What was a typical Sunday morning in the mid 1950’s like? By 7:50 a.m. all 7 of us were packed into the station wagon and on our way to 8 o’clock mass—destination: St. Edmond’s Church in Pinardville. That must have been where my interest in languages began. In those days the prayers were recited and sung in somber Latin but the sermon was delivered in lively and occasionally, angry-sounding French. Dieu, ciel and of course, dominus vobiscum were a few of the words that intrigued me then. Nowadays, the foreign words that are part of my daily vocabulary are just not as lyrical—think of anime, paparazzi and taco for instance.
After some years of studying French I’ve come to realize that you need the proper tools. If you want to learn or continue studying a language, the library is a good place to start, no matter what language might appeal to you. Interested in Arabic? How about Arabic Verbs and Essentials of Grammar. For some, Zulu: a Complete Course for Beginners might be of interest.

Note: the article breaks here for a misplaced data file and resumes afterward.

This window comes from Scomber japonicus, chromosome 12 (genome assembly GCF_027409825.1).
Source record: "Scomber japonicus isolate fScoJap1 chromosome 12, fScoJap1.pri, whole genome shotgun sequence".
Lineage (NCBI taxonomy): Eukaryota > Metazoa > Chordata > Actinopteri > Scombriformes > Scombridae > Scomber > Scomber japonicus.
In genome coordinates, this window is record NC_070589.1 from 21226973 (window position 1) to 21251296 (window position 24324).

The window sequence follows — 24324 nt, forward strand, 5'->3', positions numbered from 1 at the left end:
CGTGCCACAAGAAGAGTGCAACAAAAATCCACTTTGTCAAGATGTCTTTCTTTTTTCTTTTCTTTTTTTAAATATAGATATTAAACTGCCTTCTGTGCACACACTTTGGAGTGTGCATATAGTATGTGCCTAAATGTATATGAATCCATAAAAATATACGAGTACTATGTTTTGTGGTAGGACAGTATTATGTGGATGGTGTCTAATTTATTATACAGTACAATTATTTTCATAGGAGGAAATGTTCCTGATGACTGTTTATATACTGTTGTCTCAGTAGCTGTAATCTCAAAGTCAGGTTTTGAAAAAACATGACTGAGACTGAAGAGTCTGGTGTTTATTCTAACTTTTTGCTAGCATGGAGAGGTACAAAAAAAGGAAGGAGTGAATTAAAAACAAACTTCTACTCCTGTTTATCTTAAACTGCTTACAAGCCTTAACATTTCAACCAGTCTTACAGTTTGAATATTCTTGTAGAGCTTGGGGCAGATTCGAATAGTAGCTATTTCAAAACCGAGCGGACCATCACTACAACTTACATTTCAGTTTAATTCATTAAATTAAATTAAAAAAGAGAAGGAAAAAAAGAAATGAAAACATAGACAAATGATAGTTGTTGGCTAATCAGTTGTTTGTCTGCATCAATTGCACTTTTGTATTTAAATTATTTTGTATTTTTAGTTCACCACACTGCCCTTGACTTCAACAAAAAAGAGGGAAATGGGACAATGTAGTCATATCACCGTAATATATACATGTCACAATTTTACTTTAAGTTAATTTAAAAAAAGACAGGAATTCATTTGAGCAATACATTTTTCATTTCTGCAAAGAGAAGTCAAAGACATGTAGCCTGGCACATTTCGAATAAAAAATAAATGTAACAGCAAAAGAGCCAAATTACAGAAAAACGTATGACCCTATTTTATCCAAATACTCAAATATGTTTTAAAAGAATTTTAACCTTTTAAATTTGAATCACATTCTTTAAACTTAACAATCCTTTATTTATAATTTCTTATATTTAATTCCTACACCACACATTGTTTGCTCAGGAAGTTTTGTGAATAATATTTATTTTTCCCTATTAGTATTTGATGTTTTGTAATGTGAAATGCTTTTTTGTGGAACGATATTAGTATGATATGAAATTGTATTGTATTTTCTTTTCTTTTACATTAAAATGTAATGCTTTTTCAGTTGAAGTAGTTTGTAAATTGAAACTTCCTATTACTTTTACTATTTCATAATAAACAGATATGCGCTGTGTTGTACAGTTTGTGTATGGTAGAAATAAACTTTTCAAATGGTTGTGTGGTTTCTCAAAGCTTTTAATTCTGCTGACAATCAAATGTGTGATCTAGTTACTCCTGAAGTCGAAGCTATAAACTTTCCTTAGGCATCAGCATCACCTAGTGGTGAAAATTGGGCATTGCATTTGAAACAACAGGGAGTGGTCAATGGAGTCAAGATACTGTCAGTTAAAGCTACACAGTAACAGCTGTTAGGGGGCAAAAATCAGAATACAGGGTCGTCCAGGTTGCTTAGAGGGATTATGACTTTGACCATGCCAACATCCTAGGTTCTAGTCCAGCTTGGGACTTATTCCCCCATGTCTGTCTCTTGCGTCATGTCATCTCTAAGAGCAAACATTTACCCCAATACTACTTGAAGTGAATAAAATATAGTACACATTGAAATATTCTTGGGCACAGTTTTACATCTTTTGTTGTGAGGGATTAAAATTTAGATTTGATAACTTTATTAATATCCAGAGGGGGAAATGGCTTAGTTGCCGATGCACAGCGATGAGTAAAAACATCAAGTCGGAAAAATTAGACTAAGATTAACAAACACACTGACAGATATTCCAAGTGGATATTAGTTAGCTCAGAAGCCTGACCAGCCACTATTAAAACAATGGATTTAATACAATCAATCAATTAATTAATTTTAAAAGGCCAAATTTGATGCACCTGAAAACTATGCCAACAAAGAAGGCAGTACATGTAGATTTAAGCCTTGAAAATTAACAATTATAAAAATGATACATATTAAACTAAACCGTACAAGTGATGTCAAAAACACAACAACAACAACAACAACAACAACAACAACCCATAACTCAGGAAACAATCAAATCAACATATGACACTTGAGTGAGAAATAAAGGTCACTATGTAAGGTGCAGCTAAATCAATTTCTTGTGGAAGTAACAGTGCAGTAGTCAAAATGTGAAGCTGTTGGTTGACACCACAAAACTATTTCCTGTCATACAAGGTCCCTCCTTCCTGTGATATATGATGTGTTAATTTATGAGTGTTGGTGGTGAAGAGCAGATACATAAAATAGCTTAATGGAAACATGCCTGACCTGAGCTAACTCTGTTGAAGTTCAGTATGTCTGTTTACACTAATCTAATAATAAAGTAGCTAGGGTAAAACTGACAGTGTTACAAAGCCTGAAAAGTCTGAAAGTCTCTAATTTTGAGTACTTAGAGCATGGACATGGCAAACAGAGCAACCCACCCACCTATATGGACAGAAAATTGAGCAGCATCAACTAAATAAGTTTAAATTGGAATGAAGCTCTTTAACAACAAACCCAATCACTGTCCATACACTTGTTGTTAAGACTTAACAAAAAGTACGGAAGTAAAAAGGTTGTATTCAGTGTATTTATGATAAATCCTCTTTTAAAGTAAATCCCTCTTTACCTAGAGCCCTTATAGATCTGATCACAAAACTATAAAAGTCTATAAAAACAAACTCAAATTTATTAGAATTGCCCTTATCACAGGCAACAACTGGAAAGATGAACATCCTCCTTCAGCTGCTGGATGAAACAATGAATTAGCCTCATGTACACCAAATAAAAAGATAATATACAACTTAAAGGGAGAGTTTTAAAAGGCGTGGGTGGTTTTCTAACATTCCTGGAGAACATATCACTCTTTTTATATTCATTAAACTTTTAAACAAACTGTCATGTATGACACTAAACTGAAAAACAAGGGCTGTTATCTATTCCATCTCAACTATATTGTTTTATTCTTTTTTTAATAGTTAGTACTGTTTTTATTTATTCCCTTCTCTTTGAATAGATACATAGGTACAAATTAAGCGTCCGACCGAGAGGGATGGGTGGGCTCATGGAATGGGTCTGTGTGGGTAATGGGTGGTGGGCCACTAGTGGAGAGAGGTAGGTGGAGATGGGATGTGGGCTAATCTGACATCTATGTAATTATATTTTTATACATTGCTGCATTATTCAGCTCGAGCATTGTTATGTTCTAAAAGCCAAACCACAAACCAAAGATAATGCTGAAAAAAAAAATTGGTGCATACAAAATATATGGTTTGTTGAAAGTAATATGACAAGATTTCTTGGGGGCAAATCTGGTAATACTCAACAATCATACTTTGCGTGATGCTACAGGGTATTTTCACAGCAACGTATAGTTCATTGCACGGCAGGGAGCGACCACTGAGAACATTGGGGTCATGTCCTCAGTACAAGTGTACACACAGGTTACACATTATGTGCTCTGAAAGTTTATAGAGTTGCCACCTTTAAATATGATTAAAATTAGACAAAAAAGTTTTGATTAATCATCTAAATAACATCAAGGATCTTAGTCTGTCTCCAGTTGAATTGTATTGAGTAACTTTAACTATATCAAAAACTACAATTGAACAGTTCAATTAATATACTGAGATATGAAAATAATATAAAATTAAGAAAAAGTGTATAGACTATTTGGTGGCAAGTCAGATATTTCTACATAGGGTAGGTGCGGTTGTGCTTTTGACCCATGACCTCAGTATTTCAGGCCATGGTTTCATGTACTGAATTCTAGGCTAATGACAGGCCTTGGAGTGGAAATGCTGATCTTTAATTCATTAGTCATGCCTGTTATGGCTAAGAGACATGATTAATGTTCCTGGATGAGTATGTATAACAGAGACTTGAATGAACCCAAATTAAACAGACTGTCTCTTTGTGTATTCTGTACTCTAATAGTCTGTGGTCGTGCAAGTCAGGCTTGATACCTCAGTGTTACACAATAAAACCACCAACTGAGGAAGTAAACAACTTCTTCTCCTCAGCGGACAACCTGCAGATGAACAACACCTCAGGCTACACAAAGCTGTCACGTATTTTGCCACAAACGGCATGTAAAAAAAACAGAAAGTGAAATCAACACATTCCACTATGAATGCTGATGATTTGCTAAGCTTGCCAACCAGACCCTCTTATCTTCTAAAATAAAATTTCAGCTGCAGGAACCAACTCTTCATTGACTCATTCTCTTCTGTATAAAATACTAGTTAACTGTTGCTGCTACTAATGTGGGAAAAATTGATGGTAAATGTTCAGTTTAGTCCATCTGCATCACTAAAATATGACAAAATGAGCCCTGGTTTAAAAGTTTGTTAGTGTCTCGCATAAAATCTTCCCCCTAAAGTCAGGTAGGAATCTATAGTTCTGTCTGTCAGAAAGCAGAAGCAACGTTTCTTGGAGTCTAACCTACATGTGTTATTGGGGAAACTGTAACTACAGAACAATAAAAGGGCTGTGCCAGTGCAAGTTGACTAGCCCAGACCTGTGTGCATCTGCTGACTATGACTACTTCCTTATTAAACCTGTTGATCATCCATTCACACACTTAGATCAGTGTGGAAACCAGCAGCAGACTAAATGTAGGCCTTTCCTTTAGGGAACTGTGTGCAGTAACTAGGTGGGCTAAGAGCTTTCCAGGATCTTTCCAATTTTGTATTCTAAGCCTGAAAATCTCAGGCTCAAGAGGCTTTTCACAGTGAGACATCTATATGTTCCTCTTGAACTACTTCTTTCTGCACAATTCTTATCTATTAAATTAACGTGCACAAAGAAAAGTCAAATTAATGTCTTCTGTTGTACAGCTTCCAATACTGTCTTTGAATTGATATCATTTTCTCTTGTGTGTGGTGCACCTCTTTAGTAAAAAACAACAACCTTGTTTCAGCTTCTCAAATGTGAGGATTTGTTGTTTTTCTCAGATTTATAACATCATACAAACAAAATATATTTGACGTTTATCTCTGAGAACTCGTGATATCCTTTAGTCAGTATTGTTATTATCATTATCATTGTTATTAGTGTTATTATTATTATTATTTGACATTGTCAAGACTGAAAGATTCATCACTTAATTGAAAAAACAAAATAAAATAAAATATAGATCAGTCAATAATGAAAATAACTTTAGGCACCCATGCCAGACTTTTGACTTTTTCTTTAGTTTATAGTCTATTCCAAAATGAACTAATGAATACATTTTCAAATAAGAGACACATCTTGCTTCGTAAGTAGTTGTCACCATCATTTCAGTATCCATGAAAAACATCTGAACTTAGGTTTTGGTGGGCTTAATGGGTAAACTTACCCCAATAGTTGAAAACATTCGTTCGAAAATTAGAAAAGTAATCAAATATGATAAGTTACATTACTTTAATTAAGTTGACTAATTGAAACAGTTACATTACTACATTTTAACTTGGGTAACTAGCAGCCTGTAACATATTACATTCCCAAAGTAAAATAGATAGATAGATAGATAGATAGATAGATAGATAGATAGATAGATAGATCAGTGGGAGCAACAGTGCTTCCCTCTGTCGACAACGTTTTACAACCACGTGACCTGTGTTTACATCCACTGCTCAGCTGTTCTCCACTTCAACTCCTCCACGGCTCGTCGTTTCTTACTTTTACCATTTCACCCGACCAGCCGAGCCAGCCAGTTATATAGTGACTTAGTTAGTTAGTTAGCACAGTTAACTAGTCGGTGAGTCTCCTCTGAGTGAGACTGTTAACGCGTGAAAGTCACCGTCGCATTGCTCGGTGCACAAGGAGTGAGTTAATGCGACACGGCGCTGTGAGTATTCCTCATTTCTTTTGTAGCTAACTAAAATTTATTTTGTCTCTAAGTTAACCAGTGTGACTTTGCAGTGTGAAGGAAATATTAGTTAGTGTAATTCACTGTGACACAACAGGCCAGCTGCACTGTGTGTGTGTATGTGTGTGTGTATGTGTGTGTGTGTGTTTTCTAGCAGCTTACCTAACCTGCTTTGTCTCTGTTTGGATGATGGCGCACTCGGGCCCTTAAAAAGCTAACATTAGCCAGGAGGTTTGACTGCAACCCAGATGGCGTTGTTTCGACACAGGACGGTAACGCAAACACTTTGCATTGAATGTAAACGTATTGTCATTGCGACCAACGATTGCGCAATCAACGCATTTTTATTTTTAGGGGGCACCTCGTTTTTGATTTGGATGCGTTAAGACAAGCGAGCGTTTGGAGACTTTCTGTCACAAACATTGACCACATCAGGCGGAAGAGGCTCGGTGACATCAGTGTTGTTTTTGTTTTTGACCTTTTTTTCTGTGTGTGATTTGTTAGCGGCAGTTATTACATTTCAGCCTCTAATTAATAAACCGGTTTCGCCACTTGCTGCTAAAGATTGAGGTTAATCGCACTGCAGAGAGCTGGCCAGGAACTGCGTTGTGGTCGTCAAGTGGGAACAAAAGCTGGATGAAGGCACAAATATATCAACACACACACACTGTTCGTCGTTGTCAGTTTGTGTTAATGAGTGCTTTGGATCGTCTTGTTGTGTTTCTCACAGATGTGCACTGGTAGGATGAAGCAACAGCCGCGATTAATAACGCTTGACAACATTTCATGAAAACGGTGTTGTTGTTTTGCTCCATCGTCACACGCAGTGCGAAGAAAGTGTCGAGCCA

Although books are essential, CDs like Japanese. I A The Complete Course and DVDs like Hola Amigos a Gentle Introduction to the Spanish Languagehelp reinforce what you read in basic grammar and vocabulary books. And if you can’t be without your dictionary next time you find yourself in Paris just pack, your mobile device or tablet and download an eBook like VocabuLearn French Word Booster.
And remember, mon ami, all you need is a desire to learn and a good bit of perseverance—and don’t forget your library card. Bonne chance.